The Reset Has Begun in Columbus

Coach John Tortorella is out, but the team needs more than just a new bench boss. Can the Blue Jackets find the talent to get back to the playoffs in the coming years?
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Patrik Laine. Photo by Jerome Miron-USA TODAY Sports.

Patrik Laine. Photo by Jerome Miron-USA TODAY Sports.

The John Tortorella era has ended in Columbus. The passionate coach took the Blue Jackets further than the franchise had ever gone before, helming the team to one of the greatest upsets in playoff history when the Jackets swept the Tampa Bay Lightning back in 2019.

But it all came crashing down this season as the Blue Jackets floundered, finishing last in the division with fewer wins than Detroit and the worst goal differential in the Central. Another talented player left the team disgruntled, as Pierre-Luc Dubois was shipped to Winnipeg for Patrik Laine and Jack Roslovic, only to see Laine and Roslovic run afoul of Tortorella.

In his end-of-year media availability, GM Jarmo Kekalainen said he did not believe in "shelf lifes" for coaches and gave Tortorella credit for building a great culture in Columbus.

"Torts demands that you play disciplined and he doesn't let anybody cheat," Kekalainen said. "That's part of the strong culture he helped us build here and that will be required moving forward, as well."

Change, nonetheless, had to come and the Blue Jackets and Tortorella mutually agreed to part ways. Kekalainen said he is not in a hurry to name a new bench boss and he wants to do his due diligence, though he also said the organization can't afford to wait until the NHL's free agency period opens on July 28. Leadership, strong values and culture will all be key in the decision, but Kekalainen has more than just a coach to worry about: Columbus has been bleeding talent for years now, from Dubois to Artemi Panarin to Josh Anderson.

The Jackets finished 2020-21 with one of the worst offenses in the NHL and while they have found success in the past through defense and goaltending, you can only go so far before you meet a playoff team that has both of those disciplines and scoring (Tampa got revenge on Columbus last year, while Boston knocked them out in 2019).

The most obvious answer to Columbus' woes is Laine, the gifted sniper who scored 80 goals over his first two NHL seasons with the Jets. Laine potted just 10 in 45 games with the Jackets this season. For Kekalainen, the Covid-shortened campaign (with the schedule changes and player absences that went along with it) made it difficult to fully assess everything.

"I think we have some proven goal-scorers here that maybe underachieved this year," he said. "I think they'll bounce back. It's been such a strange year that I don't want to overanalyze it. We have some players with proven histories of scoring goals and we've always been disciplined defensively. We weren't like that this year so we're going to get back to basics, get back to playing the right way."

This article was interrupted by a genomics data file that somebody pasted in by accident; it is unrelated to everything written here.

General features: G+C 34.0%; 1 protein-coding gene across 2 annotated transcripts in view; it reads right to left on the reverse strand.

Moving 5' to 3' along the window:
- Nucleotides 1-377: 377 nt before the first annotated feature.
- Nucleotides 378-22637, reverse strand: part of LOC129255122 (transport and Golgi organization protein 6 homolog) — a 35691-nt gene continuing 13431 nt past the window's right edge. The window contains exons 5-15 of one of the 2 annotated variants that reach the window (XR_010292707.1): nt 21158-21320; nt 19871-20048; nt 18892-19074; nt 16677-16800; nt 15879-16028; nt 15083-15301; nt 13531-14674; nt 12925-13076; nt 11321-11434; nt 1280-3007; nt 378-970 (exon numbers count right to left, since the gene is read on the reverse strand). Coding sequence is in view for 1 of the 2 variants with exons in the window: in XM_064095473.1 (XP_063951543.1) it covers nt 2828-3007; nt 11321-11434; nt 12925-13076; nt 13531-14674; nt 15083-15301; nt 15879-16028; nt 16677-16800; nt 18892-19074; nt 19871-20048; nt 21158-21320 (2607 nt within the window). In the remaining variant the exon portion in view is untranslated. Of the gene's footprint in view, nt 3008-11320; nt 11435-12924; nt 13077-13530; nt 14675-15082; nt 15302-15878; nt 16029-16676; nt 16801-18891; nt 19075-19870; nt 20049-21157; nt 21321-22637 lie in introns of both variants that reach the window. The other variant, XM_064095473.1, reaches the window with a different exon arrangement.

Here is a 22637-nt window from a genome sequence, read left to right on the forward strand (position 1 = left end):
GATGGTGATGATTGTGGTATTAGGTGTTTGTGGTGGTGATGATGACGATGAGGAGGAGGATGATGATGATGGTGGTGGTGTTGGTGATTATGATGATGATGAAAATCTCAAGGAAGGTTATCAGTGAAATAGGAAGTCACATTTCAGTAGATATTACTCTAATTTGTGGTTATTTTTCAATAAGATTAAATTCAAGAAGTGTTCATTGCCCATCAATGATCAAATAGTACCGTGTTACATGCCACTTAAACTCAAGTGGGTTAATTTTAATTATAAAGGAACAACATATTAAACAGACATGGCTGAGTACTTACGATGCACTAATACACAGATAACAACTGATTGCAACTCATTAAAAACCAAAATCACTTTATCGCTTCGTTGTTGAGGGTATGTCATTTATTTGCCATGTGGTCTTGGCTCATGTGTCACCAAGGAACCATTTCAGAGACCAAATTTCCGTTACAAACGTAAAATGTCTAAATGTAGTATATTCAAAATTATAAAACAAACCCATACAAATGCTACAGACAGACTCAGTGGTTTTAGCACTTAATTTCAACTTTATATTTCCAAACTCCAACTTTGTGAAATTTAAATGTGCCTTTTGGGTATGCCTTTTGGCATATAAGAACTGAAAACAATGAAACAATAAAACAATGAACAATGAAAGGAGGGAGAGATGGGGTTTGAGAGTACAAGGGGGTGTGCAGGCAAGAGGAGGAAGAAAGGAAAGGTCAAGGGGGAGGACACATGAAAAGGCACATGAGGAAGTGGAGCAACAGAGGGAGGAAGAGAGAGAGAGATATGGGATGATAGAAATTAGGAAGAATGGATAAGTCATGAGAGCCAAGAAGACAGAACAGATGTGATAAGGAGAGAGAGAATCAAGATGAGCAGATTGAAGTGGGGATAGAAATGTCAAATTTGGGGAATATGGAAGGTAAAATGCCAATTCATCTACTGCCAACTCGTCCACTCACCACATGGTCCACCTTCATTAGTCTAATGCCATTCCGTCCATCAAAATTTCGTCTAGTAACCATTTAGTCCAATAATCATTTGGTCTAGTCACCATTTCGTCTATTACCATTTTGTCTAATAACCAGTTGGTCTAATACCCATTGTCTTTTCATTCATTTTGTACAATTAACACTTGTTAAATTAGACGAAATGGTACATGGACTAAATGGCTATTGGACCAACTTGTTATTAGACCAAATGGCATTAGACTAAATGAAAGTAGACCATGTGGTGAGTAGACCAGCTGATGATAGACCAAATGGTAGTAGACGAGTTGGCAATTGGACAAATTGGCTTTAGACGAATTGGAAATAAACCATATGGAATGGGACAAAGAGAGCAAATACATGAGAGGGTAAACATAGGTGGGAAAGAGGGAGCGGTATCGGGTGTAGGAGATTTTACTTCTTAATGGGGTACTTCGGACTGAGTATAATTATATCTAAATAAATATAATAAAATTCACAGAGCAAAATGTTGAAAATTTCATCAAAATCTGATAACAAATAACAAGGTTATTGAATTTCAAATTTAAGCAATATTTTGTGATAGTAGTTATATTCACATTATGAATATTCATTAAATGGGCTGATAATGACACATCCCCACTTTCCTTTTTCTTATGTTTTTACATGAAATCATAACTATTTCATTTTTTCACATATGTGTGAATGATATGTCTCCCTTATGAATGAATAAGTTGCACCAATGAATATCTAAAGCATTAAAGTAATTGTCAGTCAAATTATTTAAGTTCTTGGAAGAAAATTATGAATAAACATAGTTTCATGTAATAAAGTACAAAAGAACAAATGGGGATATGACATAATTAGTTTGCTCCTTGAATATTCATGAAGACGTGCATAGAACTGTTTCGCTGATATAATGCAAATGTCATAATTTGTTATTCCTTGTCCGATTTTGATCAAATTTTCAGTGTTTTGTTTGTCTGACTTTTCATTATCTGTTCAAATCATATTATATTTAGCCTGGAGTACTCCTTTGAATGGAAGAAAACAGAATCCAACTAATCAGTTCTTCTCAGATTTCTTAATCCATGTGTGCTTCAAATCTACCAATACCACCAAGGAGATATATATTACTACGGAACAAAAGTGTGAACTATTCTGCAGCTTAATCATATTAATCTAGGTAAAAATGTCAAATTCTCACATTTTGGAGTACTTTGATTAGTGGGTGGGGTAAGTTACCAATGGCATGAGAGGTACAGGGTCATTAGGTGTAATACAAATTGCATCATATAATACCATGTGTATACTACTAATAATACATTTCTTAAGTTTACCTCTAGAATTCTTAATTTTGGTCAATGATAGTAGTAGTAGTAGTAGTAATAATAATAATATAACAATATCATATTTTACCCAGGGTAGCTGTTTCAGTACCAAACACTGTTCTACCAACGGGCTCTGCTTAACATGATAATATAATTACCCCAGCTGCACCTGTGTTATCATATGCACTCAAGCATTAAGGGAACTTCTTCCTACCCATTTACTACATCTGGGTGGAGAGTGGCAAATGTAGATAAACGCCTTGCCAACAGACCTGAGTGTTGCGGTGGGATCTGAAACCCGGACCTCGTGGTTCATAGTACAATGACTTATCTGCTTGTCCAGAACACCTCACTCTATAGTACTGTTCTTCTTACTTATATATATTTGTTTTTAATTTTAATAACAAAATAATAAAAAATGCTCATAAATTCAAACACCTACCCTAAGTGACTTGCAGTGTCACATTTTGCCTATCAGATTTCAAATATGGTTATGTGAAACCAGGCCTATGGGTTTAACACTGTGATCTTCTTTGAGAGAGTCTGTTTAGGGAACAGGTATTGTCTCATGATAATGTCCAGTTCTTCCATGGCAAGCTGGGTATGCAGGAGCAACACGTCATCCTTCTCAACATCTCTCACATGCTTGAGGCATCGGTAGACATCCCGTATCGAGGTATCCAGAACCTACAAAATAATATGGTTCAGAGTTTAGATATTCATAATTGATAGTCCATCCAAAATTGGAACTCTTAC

The Blue Jackets don't have a very deep prospect pipeline right now and two of the best - Kirill Marchenko and Dmitri Voronkov - will still be playing in the KHL next season. Yegor Chinakhov, however, will be coming over.

Chinakhov, the 2020 first-rounder, helped his Avangard Omsk squad win the Gagarin Cup recently, though according to Kekalainen, the youngster missed Game 7 due to Covid protocols. Nonetheless, the Jackets GM got a great report on Chinakhov from Avangard coach Bob Hartley, the former NHL bench boss and Stanley Cup winner with Colorado.

"He raved about Yegor," Kekalainen said. "He said he'll be a really good player with all kinds of skill and an NHL shot. He's an exciting prospect."

Assuming Laine and Chinakhov can accelerate the offense is great, but in today's NHL you need centers to get your dynamic wingers the puck. Dubois was the perfect two-way pivot for today's game but he's gone. The system has no high-end candidates and Columbus has famously struggled to attract high-end free agents to Ohio. So what's a GM to do? Kekalainen is hoping for growth from within.

"We need to strengthen that and we can strengthen that by getting better at it with the young players we have," he said. "Alexandre Texier took some big steps in being able to play center full-time and that's encouraging to see. Max Domi got back to playing center towards the end and Jack Roslovic had a pretty productive year offensively; he just needs to sharpen his game on the defensive side of the puck, on faceoffs and D-zone coverage - but he played full-time center in the NHL for the first time this year. He'll be a lot more experienced next year and hopefully we'll still get the same offense but in a better two-way center."

Roslovic is indeed coming off his best offensive season yet in the NHL, but is he a No. 1 center? Are Texier or Domi? It would certainly take a big leap for any of them to be put in that category, though Minnesota's Kirill Kaprizov is putting up Calder Trophy numbers with Victor Rask as his pivot, so maybe it doesn't matter if your winger is elite enough.

Realistically, the Jackets need to find an elite center or two for the near future and with three selections in the first round of the upcoming 2021 draft, they'll have some options. That being said, this is not a strong draft and the best-case scenario for Columbus may be bottoming out again next season and getting a shot at powerful center Shane Wright of the OHL's Kingston Frontenacs (or wait another year and try to land Connor Bedard or fellow phenom Matvei Michkov, though Michkov is a winger).

It was going alright for Columbus for a couple years there under Tortorella and Kekalainen, but a reset is necessary and the coach is already gone. What the GM does in the next calendar year will be crucial in determining the trajectory of the franchise.

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